We all can cutback in some way.  Driving less is obvious.  But, drying clothes on the line, using a laptop, using powerstrips, unplugging your HD (unless you don't have one like me ;), being adamant about turning off lights, buying less or secondhand, buying local, cooking at home, eating vegetarian (which most of us already do), etc. can also make an impact.

Unfortunately, it takes a recession and/or climbing oil prices to get anyone to cutback or consider alternative energy sources.  No one is willing to remove some of the large subsidizes on petroleum to lift price caps.  This would be political suicide.  

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I am sorry to be the person who disagrees with everyone else, but I usually am since I am conservative.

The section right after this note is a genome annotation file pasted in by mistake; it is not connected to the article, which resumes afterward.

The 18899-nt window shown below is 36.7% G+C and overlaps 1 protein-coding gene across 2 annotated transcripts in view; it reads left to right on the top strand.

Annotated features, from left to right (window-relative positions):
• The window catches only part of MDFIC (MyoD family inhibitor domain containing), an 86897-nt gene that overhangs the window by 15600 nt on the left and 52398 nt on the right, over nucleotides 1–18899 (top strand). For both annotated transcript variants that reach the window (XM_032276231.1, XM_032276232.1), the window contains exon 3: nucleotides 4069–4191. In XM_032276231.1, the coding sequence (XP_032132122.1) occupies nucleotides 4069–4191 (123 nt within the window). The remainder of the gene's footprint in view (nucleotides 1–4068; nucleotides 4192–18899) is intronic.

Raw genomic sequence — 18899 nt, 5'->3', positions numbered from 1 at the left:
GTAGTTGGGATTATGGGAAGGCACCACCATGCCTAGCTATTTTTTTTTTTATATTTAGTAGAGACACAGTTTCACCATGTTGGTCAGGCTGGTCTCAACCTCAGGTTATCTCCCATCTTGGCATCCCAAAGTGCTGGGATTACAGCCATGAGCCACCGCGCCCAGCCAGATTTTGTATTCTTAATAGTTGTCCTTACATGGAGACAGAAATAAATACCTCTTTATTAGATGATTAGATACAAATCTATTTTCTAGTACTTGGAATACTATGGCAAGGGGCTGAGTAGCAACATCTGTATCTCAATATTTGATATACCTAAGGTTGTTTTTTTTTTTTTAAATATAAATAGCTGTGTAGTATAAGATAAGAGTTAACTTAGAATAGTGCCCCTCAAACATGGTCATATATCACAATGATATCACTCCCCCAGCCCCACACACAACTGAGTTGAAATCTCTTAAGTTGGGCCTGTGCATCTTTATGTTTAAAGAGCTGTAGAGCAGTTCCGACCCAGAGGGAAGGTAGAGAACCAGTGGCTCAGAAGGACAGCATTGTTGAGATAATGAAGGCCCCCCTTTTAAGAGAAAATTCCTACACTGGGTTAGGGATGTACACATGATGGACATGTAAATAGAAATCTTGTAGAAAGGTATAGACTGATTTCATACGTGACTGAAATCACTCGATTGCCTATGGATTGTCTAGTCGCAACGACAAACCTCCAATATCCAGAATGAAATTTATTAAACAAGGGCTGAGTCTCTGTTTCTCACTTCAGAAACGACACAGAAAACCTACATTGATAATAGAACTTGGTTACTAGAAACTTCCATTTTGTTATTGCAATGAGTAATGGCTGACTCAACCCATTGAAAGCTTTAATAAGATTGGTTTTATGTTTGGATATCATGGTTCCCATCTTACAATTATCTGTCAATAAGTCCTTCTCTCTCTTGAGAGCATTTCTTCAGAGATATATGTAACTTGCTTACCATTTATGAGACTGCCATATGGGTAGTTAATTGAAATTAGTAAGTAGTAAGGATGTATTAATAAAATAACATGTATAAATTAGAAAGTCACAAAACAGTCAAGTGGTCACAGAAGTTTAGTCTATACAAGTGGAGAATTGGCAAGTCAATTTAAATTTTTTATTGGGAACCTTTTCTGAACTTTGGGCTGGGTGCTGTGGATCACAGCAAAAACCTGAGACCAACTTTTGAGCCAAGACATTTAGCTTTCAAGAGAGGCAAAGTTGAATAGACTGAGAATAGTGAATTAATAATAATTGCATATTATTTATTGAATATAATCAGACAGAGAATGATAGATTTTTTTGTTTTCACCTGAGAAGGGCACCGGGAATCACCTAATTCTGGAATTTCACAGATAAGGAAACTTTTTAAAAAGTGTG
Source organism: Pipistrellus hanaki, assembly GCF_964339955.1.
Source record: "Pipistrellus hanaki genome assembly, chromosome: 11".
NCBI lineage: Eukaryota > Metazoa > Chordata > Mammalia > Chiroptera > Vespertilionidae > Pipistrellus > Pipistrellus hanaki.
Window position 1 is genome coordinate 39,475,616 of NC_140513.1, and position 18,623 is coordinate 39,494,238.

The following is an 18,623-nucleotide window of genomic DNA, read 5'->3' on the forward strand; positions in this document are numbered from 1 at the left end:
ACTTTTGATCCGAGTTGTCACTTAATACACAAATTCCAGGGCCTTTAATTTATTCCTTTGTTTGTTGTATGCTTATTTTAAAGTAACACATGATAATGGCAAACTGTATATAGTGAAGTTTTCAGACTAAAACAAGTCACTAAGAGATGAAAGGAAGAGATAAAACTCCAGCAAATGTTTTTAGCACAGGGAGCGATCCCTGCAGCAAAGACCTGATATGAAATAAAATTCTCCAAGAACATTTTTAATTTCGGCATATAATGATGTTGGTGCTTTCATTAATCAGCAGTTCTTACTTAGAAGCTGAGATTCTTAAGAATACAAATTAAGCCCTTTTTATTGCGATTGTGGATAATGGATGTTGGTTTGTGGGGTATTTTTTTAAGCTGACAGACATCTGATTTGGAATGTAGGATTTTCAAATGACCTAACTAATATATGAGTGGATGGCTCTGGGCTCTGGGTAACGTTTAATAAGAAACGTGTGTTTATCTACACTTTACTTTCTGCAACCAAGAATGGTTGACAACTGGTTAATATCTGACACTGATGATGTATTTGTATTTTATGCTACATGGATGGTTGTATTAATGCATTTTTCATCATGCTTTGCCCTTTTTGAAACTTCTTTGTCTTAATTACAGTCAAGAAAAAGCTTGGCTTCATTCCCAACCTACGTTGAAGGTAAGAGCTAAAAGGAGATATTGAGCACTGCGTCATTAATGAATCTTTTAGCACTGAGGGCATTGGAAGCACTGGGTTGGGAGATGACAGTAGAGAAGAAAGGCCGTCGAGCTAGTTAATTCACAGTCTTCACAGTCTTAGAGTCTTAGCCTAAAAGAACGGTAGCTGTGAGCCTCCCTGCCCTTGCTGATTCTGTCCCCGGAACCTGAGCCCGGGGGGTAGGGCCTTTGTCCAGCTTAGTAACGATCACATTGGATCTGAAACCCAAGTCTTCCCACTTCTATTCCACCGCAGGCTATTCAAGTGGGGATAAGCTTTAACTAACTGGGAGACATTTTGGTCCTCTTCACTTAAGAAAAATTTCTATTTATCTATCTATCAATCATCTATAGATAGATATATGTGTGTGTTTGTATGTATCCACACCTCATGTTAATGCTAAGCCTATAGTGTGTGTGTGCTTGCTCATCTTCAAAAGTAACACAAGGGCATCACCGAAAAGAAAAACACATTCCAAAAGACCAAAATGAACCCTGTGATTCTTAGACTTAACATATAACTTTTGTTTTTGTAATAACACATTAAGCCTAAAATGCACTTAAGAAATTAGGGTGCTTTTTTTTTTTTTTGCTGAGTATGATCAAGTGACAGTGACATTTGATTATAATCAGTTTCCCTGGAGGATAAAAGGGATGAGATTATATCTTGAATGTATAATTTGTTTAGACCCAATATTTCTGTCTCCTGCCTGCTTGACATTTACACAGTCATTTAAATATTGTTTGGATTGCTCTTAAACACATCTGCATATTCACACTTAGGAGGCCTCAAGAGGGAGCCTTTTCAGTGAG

This spill was not on purpose!

Do you know how many wells there are out there in the Gulf of Mexico?

And if they stop drilling subsea, where else where they drill?  In the delicate tundra of Alaska where any destruction will take CENTURIES to grow back?

I am avidly AGAINST drilling in ANWR.  

There are hundreds of platforms out there...If each platform has an average of 50 wells....

And BP can not be solely responsible for the cost of the cleanup.  They can not afford it, unless you want massive layoffs from their industry.  They employ 100 of thousands of people, maybe more.